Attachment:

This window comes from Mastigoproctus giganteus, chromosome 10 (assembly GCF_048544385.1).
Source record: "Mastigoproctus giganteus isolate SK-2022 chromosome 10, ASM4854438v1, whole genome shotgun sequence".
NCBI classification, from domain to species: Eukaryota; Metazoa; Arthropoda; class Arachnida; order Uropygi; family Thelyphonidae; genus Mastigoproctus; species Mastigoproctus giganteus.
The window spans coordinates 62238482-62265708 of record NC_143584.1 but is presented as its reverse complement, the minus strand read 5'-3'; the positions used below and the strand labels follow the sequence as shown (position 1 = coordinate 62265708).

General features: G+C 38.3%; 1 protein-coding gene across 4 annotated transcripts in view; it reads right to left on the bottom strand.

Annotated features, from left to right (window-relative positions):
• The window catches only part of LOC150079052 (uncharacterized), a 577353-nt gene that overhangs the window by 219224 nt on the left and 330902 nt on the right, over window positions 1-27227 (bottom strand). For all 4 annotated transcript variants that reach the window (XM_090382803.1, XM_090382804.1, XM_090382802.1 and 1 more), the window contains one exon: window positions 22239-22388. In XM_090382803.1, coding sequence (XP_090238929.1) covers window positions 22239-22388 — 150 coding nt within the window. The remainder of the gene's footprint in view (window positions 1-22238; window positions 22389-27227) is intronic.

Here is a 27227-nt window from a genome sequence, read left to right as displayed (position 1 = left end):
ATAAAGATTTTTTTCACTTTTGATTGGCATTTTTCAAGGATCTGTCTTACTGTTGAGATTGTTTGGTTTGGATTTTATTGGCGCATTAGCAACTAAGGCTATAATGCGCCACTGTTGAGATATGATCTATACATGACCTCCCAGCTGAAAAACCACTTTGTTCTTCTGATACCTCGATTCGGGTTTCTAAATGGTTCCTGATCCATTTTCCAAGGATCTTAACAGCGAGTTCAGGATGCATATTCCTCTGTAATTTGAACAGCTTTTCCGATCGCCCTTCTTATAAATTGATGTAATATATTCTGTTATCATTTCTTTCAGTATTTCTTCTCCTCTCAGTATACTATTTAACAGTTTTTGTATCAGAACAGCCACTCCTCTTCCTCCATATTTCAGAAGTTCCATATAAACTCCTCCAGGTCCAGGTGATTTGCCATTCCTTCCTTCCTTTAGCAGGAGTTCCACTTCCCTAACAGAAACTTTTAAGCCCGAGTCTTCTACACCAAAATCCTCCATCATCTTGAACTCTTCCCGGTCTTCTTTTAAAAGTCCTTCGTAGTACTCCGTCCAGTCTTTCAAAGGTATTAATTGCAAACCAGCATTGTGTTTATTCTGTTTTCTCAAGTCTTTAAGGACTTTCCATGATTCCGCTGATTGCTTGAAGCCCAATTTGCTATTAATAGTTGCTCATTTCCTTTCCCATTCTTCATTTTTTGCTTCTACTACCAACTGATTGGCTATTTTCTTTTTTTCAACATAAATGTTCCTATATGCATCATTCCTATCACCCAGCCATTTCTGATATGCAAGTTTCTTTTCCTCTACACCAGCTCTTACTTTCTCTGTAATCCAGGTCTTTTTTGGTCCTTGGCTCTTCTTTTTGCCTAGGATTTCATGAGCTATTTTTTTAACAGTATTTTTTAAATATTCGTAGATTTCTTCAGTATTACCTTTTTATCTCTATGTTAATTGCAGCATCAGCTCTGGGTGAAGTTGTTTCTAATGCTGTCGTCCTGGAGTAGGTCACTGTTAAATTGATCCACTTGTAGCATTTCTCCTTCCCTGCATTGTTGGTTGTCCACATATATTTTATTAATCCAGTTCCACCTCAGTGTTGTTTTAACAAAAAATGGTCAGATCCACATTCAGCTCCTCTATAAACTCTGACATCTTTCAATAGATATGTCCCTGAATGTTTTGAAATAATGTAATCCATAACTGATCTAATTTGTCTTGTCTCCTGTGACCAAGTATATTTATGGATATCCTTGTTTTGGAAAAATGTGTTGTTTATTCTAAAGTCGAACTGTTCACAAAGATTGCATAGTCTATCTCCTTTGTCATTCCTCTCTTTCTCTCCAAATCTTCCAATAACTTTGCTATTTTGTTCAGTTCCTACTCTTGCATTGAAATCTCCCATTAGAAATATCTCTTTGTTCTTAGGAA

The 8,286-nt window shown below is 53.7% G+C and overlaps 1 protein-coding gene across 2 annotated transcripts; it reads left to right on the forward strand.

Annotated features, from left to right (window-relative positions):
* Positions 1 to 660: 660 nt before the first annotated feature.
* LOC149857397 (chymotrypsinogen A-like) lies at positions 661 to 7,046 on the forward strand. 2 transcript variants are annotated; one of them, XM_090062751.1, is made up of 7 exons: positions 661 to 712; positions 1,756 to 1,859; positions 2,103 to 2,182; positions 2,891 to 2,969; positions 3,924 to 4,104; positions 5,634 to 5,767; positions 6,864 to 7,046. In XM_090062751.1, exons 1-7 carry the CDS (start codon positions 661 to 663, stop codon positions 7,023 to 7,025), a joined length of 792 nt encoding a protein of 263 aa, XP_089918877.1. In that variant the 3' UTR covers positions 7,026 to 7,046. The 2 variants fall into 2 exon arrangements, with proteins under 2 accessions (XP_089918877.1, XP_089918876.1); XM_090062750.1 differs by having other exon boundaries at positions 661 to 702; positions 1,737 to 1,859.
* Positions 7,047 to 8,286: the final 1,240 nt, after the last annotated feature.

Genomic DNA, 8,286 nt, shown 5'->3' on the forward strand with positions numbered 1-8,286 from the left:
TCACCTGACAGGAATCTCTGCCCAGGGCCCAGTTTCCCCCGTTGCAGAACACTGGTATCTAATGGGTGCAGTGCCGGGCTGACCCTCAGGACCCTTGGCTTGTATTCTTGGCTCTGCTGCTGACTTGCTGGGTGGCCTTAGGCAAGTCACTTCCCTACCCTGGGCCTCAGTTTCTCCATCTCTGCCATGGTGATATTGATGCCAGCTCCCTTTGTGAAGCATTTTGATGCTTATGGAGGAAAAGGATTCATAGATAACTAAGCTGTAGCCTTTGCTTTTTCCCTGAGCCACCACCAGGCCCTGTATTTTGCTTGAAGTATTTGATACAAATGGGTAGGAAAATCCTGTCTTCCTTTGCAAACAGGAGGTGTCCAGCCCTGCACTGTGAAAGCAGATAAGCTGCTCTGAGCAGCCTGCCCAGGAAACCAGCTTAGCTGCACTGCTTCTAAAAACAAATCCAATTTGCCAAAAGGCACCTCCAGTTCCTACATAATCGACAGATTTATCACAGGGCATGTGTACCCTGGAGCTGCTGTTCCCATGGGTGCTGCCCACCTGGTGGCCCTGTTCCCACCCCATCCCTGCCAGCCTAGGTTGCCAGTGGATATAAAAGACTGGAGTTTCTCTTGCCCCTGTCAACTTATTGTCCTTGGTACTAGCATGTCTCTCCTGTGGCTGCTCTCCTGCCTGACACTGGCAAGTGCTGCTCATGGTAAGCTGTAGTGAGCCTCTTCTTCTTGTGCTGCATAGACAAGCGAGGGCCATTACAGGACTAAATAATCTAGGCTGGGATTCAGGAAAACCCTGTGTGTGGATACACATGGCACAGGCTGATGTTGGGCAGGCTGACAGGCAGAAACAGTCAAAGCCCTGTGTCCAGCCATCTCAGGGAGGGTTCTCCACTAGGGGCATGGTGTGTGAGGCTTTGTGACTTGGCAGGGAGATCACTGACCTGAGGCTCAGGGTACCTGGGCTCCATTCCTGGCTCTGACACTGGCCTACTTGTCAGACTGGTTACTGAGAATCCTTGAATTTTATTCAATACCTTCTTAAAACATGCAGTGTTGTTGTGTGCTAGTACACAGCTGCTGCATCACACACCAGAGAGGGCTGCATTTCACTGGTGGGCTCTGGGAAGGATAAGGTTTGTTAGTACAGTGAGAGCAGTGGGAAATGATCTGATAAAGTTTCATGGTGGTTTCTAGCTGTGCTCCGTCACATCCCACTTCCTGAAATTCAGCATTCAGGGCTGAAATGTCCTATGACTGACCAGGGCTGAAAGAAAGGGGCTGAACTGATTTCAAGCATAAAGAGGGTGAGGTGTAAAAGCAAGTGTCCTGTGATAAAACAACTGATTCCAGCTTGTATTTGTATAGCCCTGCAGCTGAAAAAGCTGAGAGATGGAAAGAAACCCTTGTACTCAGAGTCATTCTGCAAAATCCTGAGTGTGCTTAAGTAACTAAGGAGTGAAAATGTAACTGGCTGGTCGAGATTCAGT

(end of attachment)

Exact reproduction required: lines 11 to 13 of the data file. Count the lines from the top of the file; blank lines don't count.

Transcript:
Annotated features, from left to right (window-relative positions):
* Positions 1 to 660: 660 nt before the first annotated feature.
* LOC149857397 (chymotrypsinogen A-like) lies at positions 661 to 7,046 on the forward strand. 2 transcript variants are annotated; one of them, XM_090062751.1, is made up of 7 exons: positions 661 to 712; positions 1,756 to 1,859; positions 2,103 to 2,182; positions 2,891 to 2,969; positions 3,924 to 4,104; positions 5,634 to 5,767; positions 6,864 to 7,046. In XM_090062751.1, exons 1-7 carry the CDS (start codon positions 661 to 663, stop codon positions 7,023 to 7,025), a joined length of 792 nt encoding a protein of 263 aa, XP_089918877.1. In that variant the 3' UTR covers positions 7,026 to 7,046. The 2 variants fall into 2 exon arrangements, with proteins under 2 accessions (XP_089918877.1, XP_089918876.1); XM_090062750.1 differs by having other exon boundaries at positions 661 to 702; positions 1,737 to 1,859.